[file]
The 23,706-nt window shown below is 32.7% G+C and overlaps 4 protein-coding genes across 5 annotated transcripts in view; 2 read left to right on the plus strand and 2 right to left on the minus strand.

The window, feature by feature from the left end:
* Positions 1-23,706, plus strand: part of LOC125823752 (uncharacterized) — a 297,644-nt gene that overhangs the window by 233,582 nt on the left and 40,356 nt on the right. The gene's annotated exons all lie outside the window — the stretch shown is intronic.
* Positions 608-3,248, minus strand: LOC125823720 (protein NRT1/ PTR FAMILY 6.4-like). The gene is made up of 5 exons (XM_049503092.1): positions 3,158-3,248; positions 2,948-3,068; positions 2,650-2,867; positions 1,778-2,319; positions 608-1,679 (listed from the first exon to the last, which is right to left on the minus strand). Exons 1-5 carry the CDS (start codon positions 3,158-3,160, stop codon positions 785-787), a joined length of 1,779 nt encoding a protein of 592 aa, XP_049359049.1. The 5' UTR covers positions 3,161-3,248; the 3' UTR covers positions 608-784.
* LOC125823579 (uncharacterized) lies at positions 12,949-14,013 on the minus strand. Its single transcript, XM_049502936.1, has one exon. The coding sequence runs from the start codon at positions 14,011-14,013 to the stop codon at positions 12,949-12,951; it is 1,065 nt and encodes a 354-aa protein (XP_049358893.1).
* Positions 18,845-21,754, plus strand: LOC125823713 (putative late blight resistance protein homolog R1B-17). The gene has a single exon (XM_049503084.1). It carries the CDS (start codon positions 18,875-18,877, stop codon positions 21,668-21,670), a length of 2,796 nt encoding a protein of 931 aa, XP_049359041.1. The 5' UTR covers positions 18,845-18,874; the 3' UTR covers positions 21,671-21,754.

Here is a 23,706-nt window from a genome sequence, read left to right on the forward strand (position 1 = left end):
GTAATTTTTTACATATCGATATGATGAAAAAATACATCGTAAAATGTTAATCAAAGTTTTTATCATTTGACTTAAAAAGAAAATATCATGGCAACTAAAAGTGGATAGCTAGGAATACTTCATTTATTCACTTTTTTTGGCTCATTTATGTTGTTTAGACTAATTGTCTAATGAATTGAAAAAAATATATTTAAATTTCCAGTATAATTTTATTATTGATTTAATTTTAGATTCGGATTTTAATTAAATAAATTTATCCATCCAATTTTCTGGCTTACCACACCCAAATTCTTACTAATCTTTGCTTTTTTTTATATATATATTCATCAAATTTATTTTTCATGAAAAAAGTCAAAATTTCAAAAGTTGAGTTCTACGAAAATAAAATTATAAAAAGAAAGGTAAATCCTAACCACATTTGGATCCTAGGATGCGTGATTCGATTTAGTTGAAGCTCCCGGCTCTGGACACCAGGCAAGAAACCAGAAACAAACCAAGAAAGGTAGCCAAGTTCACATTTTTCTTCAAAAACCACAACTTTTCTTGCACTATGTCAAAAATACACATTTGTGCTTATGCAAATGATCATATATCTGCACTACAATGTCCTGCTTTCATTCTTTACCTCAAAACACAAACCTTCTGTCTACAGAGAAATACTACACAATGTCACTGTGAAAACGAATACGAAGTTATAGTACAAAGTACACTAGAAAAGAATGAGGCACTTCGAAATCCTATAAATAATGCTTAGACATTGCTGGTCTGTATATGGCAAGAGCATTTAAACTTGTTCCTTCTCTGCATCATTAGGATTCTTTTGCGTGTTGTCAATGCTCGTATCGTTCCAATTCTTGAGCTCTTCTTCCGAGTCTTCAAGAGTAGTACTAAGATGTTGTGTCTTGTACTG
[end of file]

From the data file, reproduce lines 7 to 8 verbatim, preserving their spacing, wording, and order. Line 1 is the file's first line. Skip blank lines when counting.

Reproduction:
Here is a 23,706-nt window from a genome sequence, read left to right on the forward strand (position 1 = left end):
GTAATTTTTTACATATCGATATGATGAAAAAATACATCGTAAAATGTTAATCAAAGTTTTTATCATTTGACTTAAAAAGAAAATATCATGGCAACTAAAAGTGGATAGCTAGGAATACTTCATTTATTCACTTTTTTTGGCTCATTTATGTTGTTTAGACTAATTGTCTAATGAATTGAAAAAAATATATTTAAATTTCCAGTATAATTTTATTATTGATTTAATTTTAGATTCGGATTTTAATTAAATAAATTTATCCATCCAATTTTCTGGCTTACCACACCCAAATTCTTACTAATCTTTGCTTTTTTTTATATATATATTCATCAAATTTATTTTTCATGAAAAAAGTCAAAATTTCAAAAGTTGAGTTCTACGAAAATAAAATTATAAAAAGAAAGGTAAATCCTAACCACATTTGGATCCTAGGATGCGTGATTCGATTTAGTTGAAGCTCCCGGCTCTGGACACCAGGCAAGAAACCAGAAACAAACCAAGAAAGGTAGCCAAGTTCACATTTTTCTTCAAAAACCACAACTTTTCTTGCACTATGTCAAAAATACACATTTGTGCTTATGCAAATGATCATATATCTGCACTACAATGTCCTGCTTTCATTCTTTACCTCAAAACACAAACCTTCTGTCTACAGAGAAATACTACACAATGTCACTGTGAAAACGAATACGAAGTTATAGTACAAAGTACACTAGAAAAGAATGAGGCACTTCGAAATCCTATAAATAATGCTTAGACATTGCTGGTCTGTATATGGCAAGAGCATTTAAACTTGTTCCTTCTCTGCATCATTAGGATTCTTTTGCGTGTTGTCAATGCTCGTATCGTTCCAATTCTTGAGCTCTTCTTCCGAGTCTTCAAGAGTAGTACTAAGATGTTGTGTCTTGTACTG